Last Saturday I went to the farm co-op store to buy some seeds. I picked out packets of spinach and sugar snap peas (my mouth watering in anticipation), "sweet lettuce mix" (excluding spicy stuff like arrugula, which CP detests), red beets, and mini carrots, plus a scoop of white onion bulbs. It was a balmy day, the soil was sufficiently dry after recent rains, and I was desperate to get something started growing in the dirt.
I hoed some rows and was about to start dropping the little green orbs when I re-read the package. They were not the sweet, eat-'em-off-the vine kind, but shelling peas! Such was my disappointment that I sat and mentally debated whether I should ditch them and buy the snaps, finally resolving to plant the dumb things anyway.
The second bummer was finding that somehow the lettuce packet never made it to checkout. By then I was feeling like a scatterbrain. The third bummer was that the baby woke up crying, limiting my agricultural accomplishments of the day to one double row of shelling peas. Company was coming, and it was time to prepare supper.
Earlier that sunshiny day, we visited a small family farm not too far from here. Driving up the winding lane toward the historic white farmhouse, I saw what looked like a cold frame constructed of lumber and heavy sheet plastic. Later I learned that it was a portable shelter for two hefty, copper-colored pigs. They move with their "house" around the garden section by section, rooting out weeds, grubs, and old potatoes, and fertilizing the garden in preparation for spring planting. Now that's efficiency!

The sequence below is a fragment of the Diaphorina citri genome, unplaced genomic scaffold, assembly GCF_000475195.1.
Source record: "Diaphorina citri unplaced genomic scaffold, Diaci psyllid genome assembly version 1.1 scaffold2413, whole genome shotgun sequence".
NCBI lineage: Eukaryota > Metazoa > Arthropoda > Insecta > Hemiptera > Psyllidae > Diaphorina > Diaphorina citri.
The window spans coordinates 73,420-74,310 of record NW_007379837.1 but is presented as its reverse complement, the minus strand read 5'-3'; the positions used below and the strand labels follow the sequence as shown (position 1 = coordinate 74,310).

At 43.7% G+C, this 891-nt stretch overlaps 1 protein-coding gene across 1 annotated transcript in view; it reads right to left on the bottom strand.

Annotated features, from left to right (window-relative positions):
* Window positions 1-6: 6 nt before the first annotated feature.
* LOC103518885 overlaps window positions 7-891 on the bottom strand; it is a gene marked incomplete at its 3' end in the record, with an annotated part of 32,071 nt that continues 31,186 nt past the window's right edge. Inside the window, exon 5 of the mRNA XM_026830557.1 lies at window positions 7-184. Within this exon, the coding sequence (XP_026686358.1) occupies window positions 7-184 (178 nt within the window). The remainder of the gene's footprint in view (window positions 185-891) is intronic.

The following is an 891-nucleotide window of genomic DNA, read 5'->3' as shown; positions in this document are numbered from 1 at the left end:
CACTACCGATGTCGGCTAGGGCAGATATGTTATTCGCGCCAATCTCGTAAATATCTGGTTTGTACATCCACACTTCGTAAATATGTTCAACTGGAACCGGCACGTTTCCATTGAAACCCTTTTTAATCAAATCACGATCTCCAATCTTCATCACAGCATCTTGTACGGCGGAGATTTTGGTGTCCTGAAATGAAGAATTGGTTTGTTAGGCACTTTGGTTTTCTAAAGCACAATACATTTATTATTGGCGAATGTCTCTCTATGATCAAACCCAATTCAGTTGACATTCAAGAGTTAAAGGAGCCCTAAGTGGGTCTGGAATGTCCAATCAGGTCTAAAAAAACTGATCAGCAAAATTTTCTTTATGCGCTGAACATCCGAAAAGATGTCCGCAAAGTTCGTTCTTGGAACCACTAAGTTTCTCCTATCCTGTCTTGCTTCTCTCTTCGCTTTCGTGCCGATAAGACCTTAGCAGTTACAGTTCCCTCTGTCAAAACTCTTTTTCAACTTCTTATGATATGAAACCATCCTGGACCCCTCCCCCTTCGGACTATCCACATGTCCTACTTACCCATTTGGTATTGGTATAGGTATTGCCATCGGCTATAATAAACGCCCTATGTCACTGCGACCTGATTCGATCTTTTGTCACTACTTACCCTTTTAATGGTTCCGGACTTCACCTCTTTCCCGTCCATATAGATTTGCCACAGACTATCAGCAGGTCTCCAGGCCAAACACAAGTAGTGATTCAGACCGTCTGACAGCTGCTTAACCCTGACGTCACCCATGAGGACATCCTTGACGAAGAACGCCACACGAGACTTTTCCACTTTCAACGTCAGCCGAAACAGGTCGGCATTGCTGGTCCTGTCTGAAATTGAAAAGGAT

The farmer and her middle school-aged daughter led us through a small orchard of sweet cherries and pears, past the house to a chicken yard where the fowl ran around eating their fill of whatever they find in the dirt and grass. Young broilers and layers huddled inside the chicken house with heat lamps.
We purchased a dozen hand-gathered eggs--ranging from white to milk chocolate in color--for a mere $2. Hopefully we will be seeing these folks with their produce at the local farmer market when it opens in May.